When the user authenticates, a Single Sign-on (SSO) cookie will be saved. This is important because the app will perform another flow after it has registered and the user cannot be prompted to login again at that point, just a few seconds after the first.

Initial Access Token

In either of these two cases, the client application obtains an initial access token. This first token is used only for registering a specific instance of the application. To limit this token's usage, it has a special scope called dcr. This scope is included because the application asks for it when performing the client credential flow or one of the flows that authenticates the user.

DCR Scope

If the application does not ask for the dcr scope, the resulting token will not include it and the app will not be able to register itself.

Registration

With an initial access token in hand, the client can register itself. To do so, it will make an API call to Curity's Dynamic Client Registration endpoint. This endpoint is protected and requires an OAuth access token to be presented in the Authorization request header using the bearer authentication scheme (per RFC 6750). What is included in the request body depends on how dynamic clients are registered:

  1. As instances of existing clients where the existing one functions as a sort of template for the dynamically registered one
  2. As entirely new clients

These often correspond to the first two primary use cases described above but they need not.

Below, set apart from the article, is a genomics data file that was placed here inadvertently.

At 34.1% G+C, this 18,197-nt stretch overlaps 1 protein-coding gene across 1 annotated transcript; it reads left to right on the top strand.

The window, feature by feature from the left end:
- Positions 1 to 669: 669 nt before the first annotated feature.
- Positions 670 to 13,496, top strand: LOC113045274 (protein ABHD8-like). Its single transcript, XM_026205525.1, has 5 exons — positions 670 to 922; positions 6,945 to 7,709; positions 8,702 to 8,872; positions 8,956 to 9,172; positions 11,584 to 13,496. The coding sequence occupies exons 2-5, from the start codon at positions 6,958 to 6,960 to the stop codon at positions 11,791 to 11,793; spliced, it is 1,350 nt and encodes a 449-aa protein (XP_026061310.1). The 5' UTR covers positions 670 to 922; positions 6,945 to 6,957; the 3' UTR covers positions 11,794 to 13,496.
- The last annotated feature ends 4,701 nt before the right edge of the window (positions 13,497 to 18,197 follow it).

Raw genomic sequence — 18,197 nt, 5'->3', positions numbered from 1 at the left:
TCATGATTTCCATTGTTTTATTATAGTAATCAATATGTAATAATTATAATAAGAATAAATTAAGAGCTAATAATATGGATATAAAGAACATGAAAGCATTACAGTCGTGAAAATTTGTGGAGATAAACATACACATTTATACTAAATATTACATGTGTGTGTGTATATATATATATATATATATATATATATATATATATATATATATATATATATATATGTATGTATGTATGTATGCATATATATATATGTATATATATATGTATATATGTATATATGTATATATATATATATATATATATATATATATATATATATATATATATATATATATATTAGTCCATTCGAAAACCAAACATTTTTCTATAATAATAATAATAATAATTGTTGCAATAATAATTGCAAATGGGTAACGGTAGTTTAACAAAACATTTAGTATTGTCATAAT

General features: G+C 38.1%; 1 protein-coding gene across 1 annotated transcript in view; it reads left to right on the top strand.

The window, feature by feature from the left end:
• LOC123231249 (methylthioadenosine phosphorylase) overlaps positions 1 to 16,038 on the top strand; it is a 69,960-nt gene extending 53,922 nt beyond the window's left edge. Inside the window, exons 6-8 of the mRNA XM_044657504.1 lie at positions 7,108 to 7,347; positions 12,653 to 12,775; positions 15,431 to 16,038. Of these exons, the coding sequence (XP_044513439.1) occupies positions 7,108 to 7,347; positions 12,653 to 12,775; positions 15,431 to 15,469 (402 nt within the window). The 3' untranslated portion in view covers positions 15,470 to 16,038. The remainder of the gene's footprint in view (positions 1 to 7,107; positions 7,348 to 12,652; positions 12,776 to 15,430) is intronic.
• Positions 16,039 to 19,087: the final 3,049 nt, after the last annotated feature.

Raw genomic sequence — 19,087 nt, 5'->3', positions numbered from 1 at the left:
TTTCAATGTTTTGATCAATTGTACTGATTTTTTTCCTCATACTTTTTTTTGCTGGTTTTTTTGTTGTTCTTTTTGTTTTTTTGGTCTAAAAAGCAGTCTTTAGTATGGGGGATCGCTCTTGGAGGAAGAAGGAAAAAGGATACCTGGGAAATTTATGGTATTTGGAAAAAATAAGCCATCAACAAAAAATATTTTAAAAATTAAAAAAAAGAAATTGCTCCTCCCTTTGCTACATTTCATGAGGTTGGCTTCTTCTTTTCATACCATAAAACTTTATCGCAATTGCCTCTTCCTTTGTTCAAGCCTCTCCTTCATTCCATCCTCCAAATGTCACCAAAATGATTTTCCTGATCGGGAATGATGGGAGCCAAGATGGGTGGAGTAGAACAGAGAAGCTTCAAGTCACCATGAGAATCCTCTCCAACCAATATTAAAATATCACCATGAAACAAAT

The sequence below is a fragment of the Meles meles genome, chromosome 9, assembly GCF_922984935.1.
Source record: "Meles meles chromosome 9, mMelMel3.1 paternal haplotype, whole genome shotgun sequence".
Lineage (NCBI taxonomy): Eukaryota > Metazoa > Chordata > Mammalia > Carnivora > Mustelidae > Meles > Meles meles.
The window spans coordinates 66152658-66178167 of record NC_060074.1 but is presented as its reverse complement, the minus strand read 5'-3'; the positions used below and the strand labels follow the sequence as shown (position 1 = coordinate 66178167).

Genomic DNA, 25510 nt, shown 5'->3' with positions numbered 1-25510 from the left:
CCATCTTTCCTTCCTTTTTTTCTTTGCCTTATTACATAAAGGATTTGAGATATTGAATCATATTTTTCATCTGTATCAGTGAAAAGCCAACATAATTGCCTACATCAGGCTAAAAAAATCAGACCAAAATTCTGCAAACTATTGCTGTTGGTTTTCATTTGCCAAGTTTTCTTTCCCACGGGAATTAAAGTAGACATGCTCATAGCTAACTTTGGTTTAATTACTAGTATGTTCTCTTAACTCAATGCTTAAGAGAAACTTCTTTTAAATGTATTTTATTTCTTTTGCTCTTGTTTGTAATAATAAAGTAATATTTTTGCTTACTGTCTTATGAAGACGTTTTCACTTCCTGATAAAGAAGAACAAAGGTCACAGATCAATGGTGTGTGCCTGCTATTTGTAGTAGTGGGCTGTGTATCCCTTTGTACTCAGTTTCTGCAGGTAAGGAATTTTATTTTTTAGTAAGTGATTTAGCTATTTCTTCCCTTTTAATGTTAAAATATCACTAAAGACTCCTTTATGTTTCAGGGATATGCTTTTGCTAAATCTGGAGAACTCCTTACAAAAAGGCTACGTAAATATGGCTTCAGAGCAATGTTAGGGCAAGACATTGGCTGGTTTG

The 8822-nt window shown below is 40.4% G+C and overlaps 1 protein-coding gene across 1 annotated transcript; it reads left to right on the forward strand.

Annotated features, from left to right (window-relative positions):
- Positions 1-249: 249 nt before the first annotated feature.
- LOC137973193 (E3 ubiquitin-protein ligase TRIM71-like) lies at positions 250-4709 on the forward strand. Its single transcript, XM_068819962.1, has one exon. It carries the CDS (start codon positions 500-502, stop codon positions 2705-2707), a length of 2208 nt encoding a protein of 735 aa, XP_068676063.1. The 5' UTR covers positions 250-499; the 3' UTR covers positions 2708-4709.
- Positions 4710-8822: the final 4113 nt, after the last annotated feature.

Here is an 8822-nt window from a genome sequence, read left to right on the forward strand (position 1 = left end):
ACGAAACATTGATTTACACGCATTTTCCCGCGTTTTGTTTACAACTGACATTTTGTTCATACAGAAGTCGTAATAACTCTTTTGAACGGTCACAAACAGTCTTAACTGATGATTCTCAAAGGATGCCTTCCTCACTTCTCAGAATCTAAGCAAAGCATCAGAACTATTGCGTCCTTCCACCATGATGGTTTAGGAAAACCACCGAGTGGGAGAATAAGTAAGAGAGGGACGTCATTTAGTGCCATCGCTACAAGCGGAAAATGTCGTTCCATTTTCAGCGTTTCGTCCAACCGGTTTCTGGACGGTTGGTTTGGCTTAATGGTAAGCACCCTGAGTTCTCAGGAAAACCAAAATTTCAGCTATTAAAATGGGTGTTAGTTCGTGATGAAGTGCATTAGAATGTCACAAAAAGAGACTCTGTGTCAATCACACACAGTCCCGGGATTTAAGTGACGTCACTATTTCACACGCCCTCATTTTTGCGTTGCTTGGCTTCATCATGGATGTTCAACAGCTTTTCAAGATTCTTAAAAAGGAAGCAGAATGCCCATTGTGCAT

Template Clients

Template clients are convenient because all the registration call needs to contain is the id of the template to use. The result will be a client based on that template. This greatly simples administration, as all dynamic clients can be updated as a whole. If the configuration of the template changes (e.g., authentication requirements, redirect URI(s), allowed scopes, etc.), then all dynamic clients based on that client are immediately updated.

The template clients are defined in Curity's configuration. Each instance of the template will receive a unique client id and a unique client secret.

When registering instances of a native app as in the first use case above, this can be very helpful since only the client ID and secret will vary per installation.

Non-Template Clients

Non-template clients are not based on configured templates. Here the registration needs to contain all the parameters required for the new client to be instantiated.

If the client needs a unique set of properties this is the appropriate choice for DCR.

This setup is suitable for setups where the properties of the clients are not known on beforehand, such as when registering clients through a developer portal.

Conclusion

In this introduction, you got an architectural overview of dynamic client registration. There's a lot more to learn about and dig into regarding DCR. For instance, all of these resources will give you a deeper understanding of using this feature and how to set it up in Curity:

If you take the time to learn more about DCR, you will be rewarded with a safer and more dynamic network. Using DCR, you can better manage the security risks around distributing applications. To this end, Curity provides a templatized approach to dynamic client administration. Also using the various authentication options for client registration, you can create a flexible system that doesn't expose your organization to vulnerabilities.